Joshua Lederberg
Salvador E. Luria
Franco Modigliani
Daniel Nathans
Marshall W. Nirenberg
Arno A. Penzias
Isador I. Rabi
Burton Richter
Paul A. Samuelson
Julian Schwinger
Emilio G. Segre
Herbert A. Simon
Isaac Bashevis Singer
Howard M. Temin
George Wald
Steven Weinberg
Eugene P. Wigner
Rosalyn S. Yalow
Does the forthcoming event and the
pride in 45 Jewish Nobel Laureates re-
present a boasting by the American
Jewish community? To obviate any criti-
cism of the event, it is necessary to know
the aims of the sponsoring Jewish
Academy. The invitation to some 200
prominent American Jews to participate
in next Wednesday's event carries an
explanatoriT statement From the Cradle
of the Jewish Academy of Arts and Sci-
ences," and its text is:

Founded in 1927, as an honor
society of Jews who have at-
tained distinction in the arts, sci-
ences, professions, and com-
munal endeavors, the Academy
encourages the advancement of
knowledge, stimulates schol-
arship, with particular reference

to Jewish life and thought; pro-
motes research and publications,
and maintains friendly relations
among its members and fellows;
and with academic institutions
and societies of learning
throughout the world.
A movement with such a purpose
renders' a service with an ingathering of
so large a group of prominent Jewish
scholars, scientists, socially-minded lead-
ers in many professions as well as in
politics. With an aim of encouraging our
youth to seek the highest standards in
American and Jewish identifications, the
oncoming event has an ennobling pur-
pose. That the 60th anniversary of the
Jewish Academy also should mark the
50th anniversary of the awarding of the
Nobel Prize to physicist Albert Einstein
also adds glory to the Nov. 12 event.
Albert Einstein was himself a fellow
of the Jewish Academy, thus adding jus-
tification for the sponsoring of the ap-
proaching event.
Of interest in the invitation mailed
for the Jewish Academy function was
this appended statement by Mark Twain:
If the statistics are right, the
Jews constitute but one percent
of the human race. It suggests a
nebulous dim puff of star dust
lost in the blaze of the milky way.
Properly, the Jew ought hardly
to be heard of; but he is heard of,
has always been heard of ... His
contributions to the world's list
of great names in literature, sci-
ence, art, music, finance,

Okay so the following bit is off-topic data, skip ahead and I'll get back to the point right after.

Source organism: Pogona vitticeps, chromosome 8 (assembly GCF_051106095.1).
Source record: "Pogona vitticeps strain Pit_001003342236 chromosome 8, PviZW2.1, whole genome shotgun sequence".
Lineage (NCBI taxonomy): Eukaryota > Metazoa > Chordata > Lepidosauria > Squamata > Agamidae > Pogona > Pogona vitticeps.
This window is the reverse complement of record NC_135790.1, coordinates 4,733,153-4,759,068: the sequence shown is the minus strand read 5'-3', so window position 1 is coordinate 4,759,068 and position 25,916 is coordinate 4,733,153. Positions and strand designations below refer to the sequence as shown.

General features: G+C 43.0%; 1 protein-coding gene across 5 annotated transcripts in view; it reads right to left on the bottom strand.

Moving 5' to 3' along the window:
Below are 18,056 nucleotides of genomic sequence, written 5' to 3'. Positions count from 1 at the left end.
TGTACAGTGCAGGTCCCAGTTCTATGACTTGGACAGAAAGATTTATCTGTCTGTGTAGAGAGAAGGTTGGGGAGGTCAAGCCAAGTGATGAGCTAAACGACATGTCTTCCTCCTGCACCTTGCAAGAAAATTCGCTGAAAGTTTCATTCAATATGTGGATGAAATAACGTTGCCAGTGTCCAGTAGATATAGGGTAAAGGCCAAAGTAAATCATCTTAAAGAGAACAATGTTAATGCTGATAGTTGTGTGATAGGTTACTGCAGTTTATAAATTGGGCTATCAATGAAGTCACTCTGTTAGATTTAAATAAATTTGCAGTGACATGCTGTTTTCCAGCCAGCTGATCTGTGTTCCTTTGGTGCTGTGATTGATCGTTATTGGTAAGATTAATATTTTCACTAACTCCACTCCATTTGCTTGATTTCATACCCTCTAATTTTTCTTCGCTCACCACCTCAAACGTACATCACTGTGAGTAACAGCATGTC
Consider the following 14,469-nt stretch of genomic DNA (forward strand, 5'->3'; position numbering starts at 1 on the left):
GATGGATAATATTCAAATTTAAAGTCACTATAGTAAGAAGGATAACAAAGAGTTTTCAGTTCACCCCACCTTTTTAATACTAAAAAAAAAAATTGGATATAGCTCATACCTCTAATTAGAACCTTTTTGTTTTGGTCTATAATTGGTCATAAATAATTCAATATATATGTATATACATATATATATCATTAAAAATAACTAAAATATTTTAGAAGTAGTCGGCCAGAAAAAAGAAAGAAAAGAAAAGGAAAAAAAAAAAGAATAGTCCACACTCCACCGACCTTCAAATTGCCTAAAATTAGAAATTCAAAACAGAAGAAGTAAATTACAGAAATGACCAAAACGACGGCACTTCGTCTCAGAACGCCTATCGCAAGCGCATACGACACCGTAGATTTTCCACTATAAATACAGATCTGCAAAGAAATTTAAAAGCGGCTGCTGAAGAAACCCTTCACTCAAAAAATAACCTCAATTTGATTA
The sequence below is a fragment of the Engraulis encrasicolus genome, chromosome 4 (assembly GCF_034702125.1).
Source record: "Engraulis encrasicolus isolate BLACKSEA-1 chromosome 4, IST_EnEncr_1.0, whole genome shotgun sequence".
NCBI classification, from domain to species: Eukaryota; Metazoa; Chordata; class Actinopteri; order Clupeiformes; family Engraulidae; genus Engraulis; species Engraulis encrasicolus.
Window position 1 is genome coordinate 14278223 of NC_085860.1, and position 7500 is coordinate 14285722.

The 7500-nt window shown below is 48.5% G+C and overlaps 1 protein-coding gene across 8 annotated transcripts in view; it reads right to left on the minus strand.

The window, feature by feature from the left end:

medicine, and obtruse learning
are also very out of proportion to
the weakness of his numbers. He
has made a marvelous fight in
this world in all ages; and has
done it with his hands tied be-
hind him.
–Mark Twain,
"Harper's Magazine"
September 1897

The Jewish Academy justly takes
pride in the Nov. 12 event, and the
heads of the sponsoring movement, Prof.
Abraham I. Katsh and Joseph Handle-
man justifiably share in such pride. Most
important is the responsiveness to it of
the listed Jewish Nobel Laureates. An
endless Mazal Toy to all of them.

Litvin's `Mechitzah' Campaign

Baruch Litvin was an Orthodox
militant. He would not submit to permit-
ting the "Mechitzah" being abandoned in
his Mount Clemens, Mich., synagogue
and he won a sensational court case that
made him a hero in Orthodoxy.
The mechitzah is the prescribed par-
tition in the synagogue between the sec-
tions assigned for seating men and
women. The women are usually behind
the mechitzah in the rear of the
synagogue or in a balcony.
The story of the Litvin battle to re-
tain the mechitzah in the Beth Tefillat
Moses synagogue in Mt. Clemens was re-
lated in a volume entitled The Sanctity
of the Synagogue. Two editions of this
volume have already been absorbed. A
third printing has now been arranged by
Litvin's granddaughter, Jeanne Litvin. It
is due to come off the press in the corn-
ing months and will be available from
the Baruch Litvin Foundation, 559 N.
Laurel Ave., Los Angeles, Calif. 90048.
Details of the sensational case are
documented in the book Baruch Litvin

recorded in 1959, describing his victory
in the Michigan Supreme Court.
The court decision upheld the views
of Mr. Litvin for the retention of the
mechitzah, overruling the majority opin-
ion of the synagogue membership.
Jeanne Litvin, in the announcement
of the forthcoming appearance of the
new edition of her grandfather's book,
states that it has additional material on
the evolvement of the mechitzah in
America in the 35 years since the impor-
tant Michigan Supreme Court decision,
including articles from rabbinic and lay
leaders who were involved in their own
mechitzah battle.
Included in the new edition will be
responsa of HaRav Moshe Feinstein. Dr.
Lawrence Schiffman of New York Uni-
versity's Institute of Hebrew and Judaic
Studies wrote the introduction for the
new volume, giving his perspective of
the history and progress of Orthodox
Jewry in America during the last 100
years.

Continued on. Page 26